When it comes to healing trauma, we tend to think that we need to talk about what happened to us. But, is this really true?
This is a really important question and there are probably different ways to look at this, so I want to start off by saying that my point of view is in no way a universal truth. When it comes to psychology and therapy, there probably isn’t such a thing as a universal truth. But let’s dive directly into this question.
First of all, we need to ask ourselves what trauma is and what healing means.
What is Trauma?
In order to keep this article as short and straightforward as possible, I won’t get into the advanced aspects of trauma, but stick to a simple definition.
When we use the word “trauma”, we refer to any kind of experience that overwhelms our nervous system.
Each person’s nervous system has it’s particular sensitivity and therefore, what may be emotionally tolerable by one person, can be traumatic for another person.
This is not something we consciously choose. Our nervous system reacts to an experience and if it threatens our survival, it triggers different reactions in order to keep us safe. These reactions can range from mild activation (which allows us to act and stay out of danger) to complete shut-down (which is also a survival strategy).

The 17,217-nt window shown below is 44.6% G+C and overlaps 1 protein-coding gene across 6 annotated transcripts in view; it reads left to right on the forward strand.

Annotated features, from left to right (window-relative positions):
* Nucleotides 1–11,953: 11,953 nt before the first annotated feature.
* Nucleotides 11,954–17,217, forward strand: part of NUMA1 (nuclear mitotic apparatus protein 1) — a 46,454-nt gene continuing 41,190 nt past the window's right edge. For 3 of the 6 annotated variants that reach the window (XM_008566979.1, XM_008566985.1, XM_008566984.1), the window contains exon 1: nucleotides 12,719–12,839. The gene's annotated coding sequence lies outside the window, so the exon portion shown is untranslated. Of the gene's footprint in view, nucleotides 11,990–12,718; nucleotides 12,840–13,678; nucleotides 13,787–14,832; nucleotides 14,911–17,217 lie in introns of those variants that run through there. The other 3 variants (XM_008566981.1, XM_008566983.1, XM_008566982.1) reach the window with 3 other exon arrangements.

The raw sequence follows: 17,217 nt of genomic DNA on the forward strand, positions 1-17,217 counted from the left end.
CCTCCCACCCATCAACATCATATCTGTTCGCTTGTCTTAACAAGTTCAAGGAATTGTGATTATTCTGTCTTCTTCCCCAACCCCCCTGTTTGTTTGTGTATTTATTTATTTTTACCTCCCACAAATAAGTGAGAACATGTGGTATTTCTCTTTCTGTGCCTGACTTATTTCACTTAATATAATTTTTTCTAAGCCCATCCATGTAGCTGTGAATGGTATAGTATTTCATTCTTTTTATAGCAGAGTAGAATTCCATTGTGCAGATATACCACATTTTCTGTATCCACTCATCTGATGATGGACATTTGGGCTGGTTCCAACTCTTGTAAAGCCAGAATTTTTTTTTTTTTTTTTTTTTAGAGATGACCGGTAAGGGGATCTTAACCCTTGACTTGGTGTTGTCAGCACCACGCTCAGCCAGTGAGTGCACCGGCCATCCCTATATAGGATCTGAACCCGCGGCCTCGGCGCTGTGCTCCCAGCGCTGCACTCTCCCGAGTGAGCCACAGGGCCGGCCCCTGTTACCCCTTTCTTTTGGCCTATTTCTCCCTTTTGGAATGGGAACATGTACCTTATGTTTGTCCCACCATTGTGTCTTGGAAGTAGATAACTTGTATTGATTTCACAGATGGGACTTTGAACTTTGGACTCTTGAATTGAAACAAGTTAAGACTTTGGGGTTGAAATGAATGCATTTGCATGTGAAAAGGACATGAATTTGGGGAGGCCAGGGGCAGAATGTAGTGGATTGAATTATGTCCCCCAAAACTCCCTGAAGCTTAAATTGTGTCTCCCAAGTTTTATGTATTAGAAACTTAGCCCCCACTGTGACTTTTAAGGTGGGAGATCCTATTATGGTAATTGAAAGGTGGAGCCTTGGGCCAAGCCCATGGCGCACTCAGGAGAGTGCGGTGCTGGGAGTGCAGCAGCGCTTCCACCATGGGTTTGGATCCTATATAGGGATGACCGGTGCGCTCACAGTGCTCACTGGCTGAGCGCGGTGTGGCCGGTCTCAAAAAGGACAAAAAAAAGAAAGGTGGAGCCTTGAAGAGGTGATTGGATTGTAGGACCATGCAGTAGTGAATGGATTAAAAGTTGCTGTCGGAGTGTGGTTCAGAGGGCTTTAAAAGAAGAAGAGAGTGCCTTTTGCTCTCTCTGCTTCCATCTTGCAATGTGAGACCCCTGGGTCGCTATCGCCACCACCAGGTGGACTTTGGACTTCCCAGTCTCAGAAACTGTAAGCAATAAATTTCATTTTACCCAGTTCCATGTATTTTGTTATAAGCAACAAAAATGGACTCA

Another essential aspect is what happens immediately after the shocking event. If we can be in the presence of a person who can help us calm our nervous system down, the odds of the trauma getting stuck in our bodies greatly diminish. In the Polyvagal Theory, this is called co-regulation.
What does healing trauma mean?
Healing trauma means that a past traumatic event no longer conditions our life. It doesn’t mean that we forget what happened to us. It means that we slowly start to feel safe in our bodies and the world again.
Before we heal, we get easily triggered and tend to experiment sensations that overwhelm us. When we’re traumatized, our body stores the memory of the traumatic event and we’re easily triggered by situations that may in some way remind us of the traumatic experience.
We may rationally know we’re safe, but we can’t help feeling disregulated, anxious, disconnected, numb, etc. Many people describe it as feeling stuck. This often leads to feelings of shame or guilt, but it’s important to remember that it’s a natural and automatic response of our nervous system. It’s not something we choose and it doesn’t mean we’re weak. It just means that the past experience overwhelmed our nervous system and now we find it difficult to feel safe in our body and in the world.
If we understand trauma like this, we can say that healing it means experiencing enough safety so that our nervous system can relax.
Being able to feel safe again is usually something that takes time. Particularly in the beginning stages, it’s very useful to have another person that is completely present with us and is able to act as a “lifeline” when we start feeling disregulated. For this to happen, this person needs to be able to feel centered and connected to the traumatized person and to their own sense of safety, so he/she can convey it to the traumatized person.